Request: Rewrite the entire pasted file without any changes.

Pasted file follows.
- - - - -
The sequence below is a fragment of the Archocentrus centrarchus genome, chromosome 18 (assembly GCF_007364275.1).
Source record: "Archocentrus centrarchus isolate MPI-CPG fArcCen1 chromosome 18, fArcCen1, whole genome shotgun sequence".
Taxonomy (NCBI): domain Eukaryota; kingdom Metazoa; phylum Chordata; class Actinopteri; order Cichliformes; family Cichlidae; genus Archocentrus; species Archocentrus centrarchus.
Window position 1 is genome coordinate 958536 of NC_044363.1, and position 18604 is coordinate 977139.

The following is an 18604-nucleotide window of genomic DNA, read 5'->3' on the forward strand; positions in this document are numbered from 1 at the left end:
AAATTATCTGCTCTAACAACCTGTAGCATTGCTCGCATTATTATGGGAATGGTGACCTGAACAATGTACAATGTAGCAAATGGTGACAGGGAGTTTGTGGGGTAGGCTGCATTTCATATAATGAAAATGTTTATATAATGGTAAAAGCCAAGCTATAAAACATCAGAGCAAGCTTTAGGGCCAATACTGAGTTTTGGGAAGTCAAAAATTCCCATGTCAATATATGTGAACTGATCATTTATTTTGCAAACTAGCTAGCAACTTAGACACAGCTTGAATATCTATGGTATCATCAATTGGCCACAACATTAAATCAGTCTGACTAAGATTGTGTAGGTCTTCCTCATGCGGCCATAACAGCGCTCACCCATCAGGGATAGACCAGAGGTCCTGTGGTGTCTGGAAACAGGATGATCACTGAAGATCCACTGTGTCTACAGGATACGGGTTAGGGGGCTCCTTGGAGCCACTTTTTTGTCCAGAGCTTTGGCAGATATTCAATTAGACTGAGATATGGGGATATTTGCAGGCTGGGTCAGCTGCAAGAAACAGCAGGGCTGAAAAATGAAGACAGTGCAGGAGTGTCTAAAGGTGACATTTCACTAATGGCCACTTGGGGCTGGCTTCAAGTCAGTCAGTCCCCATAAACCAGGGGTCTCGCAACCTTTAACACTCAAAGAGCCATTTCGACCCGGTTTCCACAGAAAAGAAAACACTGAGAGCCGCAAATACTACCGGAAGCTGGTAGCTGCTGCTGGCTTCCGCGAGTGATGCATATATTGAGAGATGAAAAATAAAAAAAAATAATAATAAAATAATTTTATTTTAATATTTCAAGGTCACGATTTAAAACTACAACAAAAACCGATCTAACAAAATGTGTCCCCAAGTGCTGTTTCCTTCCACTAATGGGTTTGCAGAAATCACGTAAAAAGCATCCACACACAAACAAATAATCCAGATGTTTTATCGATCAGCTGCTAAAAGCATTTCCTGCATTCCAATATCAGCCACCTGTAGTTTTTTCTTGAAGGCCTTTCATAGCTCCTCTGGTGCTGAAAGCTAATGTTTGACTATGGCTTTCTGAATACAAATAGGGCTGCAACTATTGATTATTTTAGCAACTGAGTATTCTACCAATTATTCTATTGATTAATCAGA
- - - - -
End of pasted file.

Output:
The sequence below is a fragment of the Archocentrus centrarchus genome, chromosome 18 (assembly GCF_007364275.1).
Source record: "Archocentrus centrarchus isolate MPI-CPG fArcCen1 chromosome 18, fArcCen1, whole genome shotgun sequence".
Taxonomy (NCBI): domain Eukaryota; kingdom Metazoa; phylum Chordata; class Actinopteri; order Cichliformes; family Cichlidae; genus Archocentrus; species Archocentrus centrarchus.
Window position 1 is genome coordinate 958536 of NC_044363.1, and position 18604 is coordinate 977139.

The following is an 18604-nucleotide window of genomic DNA, read 5'->3' on the forward strand; positions in this document are numbered from 1 at the left end:
AAATTATCTGCTCTAACAACCTGTAGCATTGCTCGCATTATTATGGGAATGGTGACCTGAACAATGTACAATGTAGCAAATGGTGACAGGGAGTTTGTGGGGTAGGCTGCATTTCATATAATGAAAATGTTTATATAATGGTAAAAGCCAAGCTATAAAACATCAGAGCAAGCTTTAGGGCCAATACTGAGTTTTGGGAAGTCAAAAATTCCCATGTCAATATATGTGAACTGATCATTTATTTTGCAAACTAGCTAGCAACTTAGACACAGCTTGAATATCTATGGTATCATCAATTGGCCACAACATTAAATCAGTCTGACTAAGATTGTGTAGGTCTTCCTCATGCGGCCATAACAGCGCTCACCCATCAGGGATAGACCAGAGGTCCTGTGGTGTCTGGAAACAGGATGATCACTGAAGATCCACTGTGTCTACAGGATACGGGTTAGGGGGCTCCTTGGAGCCACTTTTTTGTCCAGAGCTTTGGCAGATATTCAATTAGACTGAGATATGGGGATATTTGCAGGCTGGGTCAGCTGCAAGAAACAGCAGGGCTGAAAAATGAAGACAGTGCAGGAGTGTCTAAAGGTGACATTTCACTAATGGCCACTTGGGGCTGGCTTCAAGTCAGTCAGTCCCCATAAACCAGGGGTCTCGCAACCTTTAACACTCAAAGAGCCATTTCGACCCGGTTTCCACAGAAAAGAAAACACTGAGAGCCGCAAATACTACCGGAAGCTGGTAGCTGCTGCTGGCTTCCGCGAGTGATGCATATATTGAGAGATGAAAAATAAAAAAAAATAATAATAAAATAATTTTATTTTAATATTTCAAGGTCACGATTTAAAACTACAACAAAAACCGATCTAACAAAATGTGTCCCCAAGTGCTGTTTCCTTCCACTAATGGGTTTGCAGAAATCACGTAAAAAGCATCCACACACAAACAAATAATCCAGATGTTTTATCGATCAGCTGCTAAAAGCATTTCCTGCATTCCAATATCAGCCACCTGTAGTTTTTTCTTGAAGGCCTTTCATAGCTCCTCTGGTGCTGAAAGCTAATGTTTGACTATGGCTTTCTGAATACAAATAGGGCTGCAACTATTGATTATTTTAGCAACTGAGTATTCTACCAATTATTCTATTGATTAATCAGA